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Sales Consulting and Training:

The Document that Does the Selling For You

Writing Strong Proposals

Proposals come in all shapes and sizes. Some are well-written and effective, others leave much to be desired and quite a few are destined for the trash heap of history. One can’t overstate the importance of a well-written proposal. In essence, a proposal serves as an on-site sales professional. When you’re not available to meet with a client, your proposal serves as a reference document and provides the key information the client needs to be able to select your company. It acts as an absentee representative for your company. More importantly, it allows your sponsor to promote your company to key decision makers. During those times when you can’t seem to get in front of key executives, your proposal can get right in the door and in the person’s hand. 

It pays to have a strong proposal. Sales can be won and lost via these documents. Making an effort to write more effective proposals will go a long way in helping to increase your personal sales numbers.

What components make up a strong proposal?

· Is customized for your customer.  Thanks to the worldwide web, it is easy to track down a customer’s logo. To personalize a proposal, include the customer’s logo on the cover.

· Describes the existing challenge as faced by the customer. This shows the customer that you “get it” and are on the same page.

· Provides an accurate and detailed description of the product or service being sold. You don’t have to dump all the technical specs of product in the front of a proposal. Key data should be provided with supporting documentation available via other materials or an appendix.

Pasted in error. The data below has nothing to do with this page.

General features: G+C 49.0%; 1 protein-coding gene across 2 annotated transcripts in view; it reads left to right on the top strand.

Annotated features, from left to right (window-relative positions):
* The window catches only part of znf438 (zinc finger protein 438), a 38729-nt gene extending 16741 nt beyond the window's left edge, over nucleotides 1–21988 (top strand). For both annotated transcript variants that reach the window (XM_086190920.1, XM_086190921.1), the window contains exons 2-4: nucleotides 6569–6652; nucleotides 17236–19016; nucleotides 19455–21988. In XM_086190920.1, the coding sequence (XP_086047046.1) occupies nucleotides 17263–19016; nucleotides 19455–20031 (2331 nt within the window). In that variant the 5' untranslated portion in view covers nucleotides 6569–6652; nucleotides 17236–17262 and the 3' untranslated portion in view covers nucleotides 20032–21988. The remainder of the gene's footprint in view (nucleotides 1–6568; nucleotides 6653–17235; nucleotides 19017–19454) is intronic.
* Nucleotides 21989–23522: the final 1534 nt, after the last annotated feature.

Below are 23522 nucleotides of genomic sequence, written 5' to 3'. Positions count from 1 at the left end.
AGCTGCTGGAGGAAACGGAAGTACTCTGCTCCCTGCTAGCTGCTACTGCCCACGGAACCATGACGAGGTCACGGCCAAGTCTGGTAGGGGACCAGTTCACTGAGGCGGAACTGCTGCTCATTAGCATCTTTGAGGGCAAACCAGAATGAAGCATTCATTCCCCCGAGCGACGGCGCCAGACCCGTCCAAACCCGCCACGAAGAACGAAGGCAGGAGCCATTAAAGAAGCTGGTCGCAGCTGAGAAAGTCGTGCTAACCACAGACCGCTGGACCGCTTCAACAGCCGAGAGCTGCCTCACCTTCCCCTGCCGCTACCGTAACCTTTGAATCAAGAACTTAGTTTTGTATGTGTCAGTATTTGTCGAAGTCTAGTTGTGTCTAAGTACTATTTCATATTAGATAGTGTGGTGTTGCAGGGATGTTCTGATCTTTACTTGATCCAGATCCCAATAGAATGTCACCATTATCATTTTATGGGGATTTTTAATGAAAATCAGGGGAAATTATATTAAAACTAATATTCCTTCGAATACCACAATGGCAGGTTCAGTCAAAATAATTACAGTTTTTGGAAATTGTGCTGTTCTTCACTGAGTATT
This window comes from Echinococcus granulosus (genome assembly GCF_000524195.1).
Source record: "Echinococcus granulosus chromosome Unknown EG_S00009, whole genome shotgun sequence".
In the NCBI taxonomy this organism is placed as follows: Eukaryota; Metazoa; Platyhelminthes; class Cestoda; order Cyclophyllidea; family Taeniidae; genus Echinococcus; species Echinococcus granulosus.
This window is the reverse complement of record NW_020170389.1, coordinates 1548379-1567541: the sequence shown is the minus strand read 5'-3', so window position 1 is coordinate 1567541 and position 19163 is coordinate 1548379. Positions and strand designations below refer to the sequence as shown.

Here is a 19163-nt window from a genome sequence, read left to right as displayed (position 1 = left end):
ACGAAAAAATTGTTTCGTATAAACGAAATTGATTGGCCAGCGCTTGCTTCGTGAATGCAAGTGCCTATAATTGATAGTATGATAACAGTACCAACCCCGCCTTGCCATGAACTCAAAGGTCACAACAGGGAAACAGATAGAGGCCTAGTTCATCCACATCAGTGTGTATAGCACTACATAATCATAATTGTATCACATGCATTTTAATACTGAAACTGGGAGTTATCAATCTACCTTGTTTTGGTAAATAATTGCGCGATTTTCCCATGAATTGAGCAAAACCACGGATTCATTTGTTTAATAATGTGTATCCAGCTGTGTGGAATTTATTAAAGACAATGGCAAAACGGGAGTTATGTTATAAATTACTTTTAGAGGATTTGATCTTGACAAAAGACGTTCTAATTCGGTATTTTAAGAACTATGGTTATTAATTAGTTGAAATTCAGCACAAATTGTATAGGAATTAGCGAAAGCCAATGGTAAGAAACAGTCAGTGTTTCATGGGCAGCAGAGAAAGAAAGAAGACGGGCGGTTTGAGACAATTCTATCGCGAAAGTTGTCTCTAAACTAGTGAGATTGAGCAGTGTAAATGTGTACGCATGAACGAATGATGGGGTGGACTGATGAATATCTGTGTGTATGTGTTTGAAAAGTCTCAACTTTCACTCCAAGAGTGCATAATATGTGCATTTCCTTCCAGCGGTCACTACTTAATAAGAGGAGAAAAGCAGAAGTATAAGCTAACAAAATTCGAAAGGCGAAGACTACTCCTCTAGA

· Utilizes benefit statements. This ties product and service features into how your customer will benefit. Your customer will want to know how your product or service will increase their profitability, productivity or image.

· Information relating to product or service delivery, installation, shipping or production should be included.

· Details other customers who have used the product or service. This can be done via client lists, testimonial letters or a series of customer quotes. Reference information can be provided but always check with your reference first. Don’t let them be caught off guard.

· Provides the logistical details of a proposal. How much? How many? When? Where? How? In what way? To whom? From where? What payment terms? What deliverables?  For the sake of clarity and convenience, this type of content should be provided on one to two pages.

· Provides a total cost. Stay away from detailing solely unit costs. Make the process easier by calculating the total cost of an investment. 

· Provides complete contact information. Be sure to list the account manager’s name, title, phone number and e-mail address. Make it easy for your customer to contact you… particularly when they’re in the board room and like your proposal.

Provided that you have furnished the right data in a clear and professional manner, your proposal will complement your sales activities and will do the selling for you.

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